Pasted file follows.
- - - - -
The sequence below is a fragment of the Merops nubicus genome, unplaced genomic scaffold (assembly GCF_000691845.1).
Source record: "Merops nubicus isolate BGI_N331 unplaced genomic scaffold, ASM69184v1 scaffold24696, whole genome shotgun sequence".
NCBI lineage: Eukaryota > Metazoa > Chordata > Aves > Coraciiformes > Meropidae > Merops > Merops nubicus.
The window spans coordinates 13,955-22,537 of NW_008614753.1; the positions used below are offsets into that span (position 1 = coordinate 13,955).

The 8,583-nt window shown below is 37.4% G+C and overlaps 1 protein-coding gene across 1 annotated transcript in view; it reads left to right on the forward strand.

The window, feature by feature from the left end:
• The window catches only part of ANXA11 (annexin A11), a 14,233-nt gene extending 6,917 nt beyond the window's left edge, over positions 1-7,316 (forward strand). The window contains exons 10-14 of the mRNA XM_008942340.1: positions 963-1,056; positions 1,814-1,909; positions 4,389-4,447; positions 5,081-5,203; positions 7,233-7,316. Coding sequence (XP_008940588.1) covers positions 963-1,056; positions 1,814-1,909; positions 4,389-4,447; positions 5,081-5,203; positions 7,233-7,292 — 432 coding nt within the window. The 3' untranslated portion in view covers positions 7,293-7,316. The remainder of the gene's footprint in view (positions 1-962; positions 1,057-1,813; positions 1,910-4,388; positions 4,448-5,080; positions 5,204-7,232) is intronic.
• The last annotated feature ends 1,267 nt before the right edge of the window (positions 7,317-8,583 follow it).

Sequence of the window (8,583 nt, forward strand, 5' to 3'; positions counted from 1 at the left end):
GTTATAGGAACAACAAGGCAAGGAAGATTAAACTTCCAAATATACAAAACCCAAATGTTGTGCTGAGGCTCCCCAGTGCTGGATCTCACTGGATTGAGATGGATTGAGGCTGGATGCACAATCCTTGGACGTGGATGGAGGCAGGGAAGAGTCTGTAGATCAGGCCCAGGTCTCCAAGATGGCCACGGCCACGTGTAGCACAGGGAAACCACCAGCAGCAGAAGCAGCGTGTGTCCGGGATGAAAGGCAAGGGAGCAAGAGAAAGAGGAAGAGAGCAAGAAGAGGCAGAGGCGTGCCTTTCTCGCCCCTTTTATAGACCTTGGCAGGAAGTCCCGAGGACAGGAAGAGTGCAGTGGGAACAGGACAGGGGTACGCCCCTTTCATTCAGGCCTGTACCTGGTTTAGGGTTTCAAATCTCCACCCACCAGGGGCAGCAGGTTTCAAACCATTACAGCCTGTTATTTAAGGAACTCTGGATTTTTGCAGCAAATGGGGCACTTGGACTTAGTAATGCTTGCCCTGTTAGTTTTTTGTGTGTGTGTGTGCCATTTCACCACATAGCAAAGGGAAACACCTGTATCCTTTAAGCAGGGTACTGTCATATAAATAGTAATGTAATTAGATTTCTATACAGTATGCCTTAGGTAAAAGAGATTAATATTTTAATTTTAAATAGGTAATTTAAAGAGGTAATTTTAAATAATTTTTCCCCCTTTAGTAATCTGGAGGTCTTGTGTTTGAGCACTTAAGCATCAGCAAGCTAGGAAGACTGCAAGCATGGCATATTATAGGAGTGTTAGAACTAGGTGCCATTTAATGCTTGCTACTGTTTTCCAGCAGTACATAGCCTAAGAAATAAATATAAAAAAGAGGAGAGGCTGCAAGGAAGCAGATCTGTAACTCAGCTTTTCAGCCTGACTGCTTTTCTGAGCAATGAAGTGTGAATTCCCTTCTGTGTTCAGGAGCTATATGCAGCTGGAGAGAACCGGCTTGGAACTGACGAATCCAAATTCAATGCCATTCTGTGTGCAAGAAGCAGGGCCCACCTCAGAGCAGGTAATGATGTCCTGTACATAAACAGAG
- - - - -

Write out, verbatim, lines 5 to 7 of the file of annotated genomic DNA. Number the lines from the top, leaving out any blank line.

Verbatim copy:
The 8,583-nt window shown below is 37.4% G+C and overlaps 1 protein-coding gene across 1 annotated transcript in view; it reads left to right on the forward strand.

The window, feature by feature from the left end:
• The window catches only part of ANXA11 (annexin A11), a 14,233-nt gene extending 6,917 nt beyond the window's left edge, over positions 1-7,316 (forward strand). The window contains exons 10-14 of the mRNA XM_008942340.1: positions 963-1,056; positions 1,814-1,909; positions 4,389-4,447; positions 5,081-5,203; positions 7,233-7,316. Coding sequence (XP_008940588.1) covers positions 963-1,056; positions 1,814-1,909; positions 4,389-4,447; positions 5,081-5,203; positions 7,233-7,292 — 432 coding nt within the window. The 3' untranslated portion in view covers positions 7,293-7,316. The remainder of the gene's footprint in view (positions 1-962; positions 1,057-1,813; positions 1,910-4,388; positions 4,448-5,080; positions 5,204-7,232) is intronic.